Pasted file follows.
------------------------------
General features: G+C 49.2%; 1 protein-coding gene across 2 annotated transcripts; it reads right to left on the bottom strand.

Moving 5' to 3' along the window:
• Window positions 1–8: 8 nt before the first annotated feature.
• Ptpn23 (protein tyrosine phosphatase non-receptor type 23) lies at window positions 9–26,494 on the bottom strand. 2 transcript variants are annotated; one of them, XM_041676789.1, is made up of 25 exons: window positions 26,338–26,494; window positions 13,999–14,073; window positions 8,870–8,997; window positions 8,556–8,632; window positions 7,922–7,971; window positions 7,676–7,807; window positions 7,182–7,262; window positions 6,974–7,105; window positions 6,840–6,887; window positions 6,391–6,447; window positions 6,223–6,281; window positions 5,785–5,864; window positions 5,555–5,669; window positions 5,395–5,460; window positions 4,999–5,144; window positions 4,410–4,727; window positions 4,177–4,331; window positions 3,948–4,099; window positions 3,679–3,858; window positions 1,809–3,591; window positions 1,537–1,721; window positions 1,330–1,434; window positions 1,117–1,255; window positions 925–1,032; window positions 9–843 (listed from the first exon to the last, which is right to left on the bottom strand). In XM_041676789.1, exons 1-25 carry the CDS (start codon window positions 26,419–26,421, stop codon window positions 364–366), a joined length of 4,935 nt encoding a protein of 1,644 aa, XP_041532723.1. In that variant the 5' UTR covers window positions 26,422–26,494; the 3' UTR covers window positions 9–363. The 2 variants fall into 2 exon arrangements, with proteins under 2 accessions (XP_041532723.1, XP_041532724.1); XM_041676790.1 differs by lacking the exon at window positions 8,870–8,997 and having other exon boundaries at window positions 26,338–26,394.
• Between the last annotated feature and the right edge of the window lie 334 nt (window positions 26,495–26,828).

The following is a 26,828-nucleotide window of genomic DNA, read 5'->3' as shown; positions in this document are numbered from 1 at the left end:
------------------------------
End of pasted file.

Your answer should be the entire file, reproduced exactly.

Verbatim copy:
General features: G+C 49.2%; 1 protein-coding gene across 2 annotated transcripts; it reads right to left on the bottom strand.

Moving 5' to 3' along the window:
• Window positions 1–8: 8 nt before the first annotated feature.
• Ptpn23 (protein tyrosine phosphatase non-receptor type 23) lies at window positions 9–26,494 on the bottom strand. 2 transcript variants are annotated; one of them, XM_041676789.1, is made up of 25 exons: window positions 26,338–26,494; window positions 13,999–14,073; window positions 8,870–8,997; window positions 8,556–8,632; window positions 7,922–7,971; window positions 7,676–7,807; window positions 7,182–7,262; window positions 6,974–7,105; window positions 6,840–6,887; window positions 6,391–6,447; window positions 6,223–6,281; window positions 5,785–5,864; window positions 5,555–5,669; window positions 5,395–5,460; window positions 4,999–5,144; window positions 4,410–4,727; window positions 4,177–4,331; window positions 3,948–4,099; window positions 3,679–3,858; window positions 1,809–3,591; window positions 1,537–1,721; window positions 1,330–1,434; window positions 1,117–1,255; window positions 925–1,032; window positions 9–843 (listed from the first exon to the last, which is right to left on the bottom strand). In XM_041676789.1, exons 1-25 carry the CDS (start codon window positions 26,419–26,421, stop codon window positions 364–366), a joined length of 4,935 nt encoding a protein of 1,644 aa, XP_041532723.1. In that variant the 5' UTR covers window positions 26,422–26,494; the 3' UTR covers window positions 9–363. The 2 variants fall into 2 exon arrangements, with proteins under 2 accessions (XP_041532723.1, XP_041532724.1); XM_041676790.1 differs by lacking the exon at window positions 8,870–8,997 and having other exon boundaries at window positions 26,338–26,394.
• Between the last annotated feature and the right edge of the window lie 334 nt (window positions 26,495–26,828).

The following is a 26,828-nucleotide window of genomic DNA, read 5'->3' as shown; positions in this document are numbered from 1 at the left end: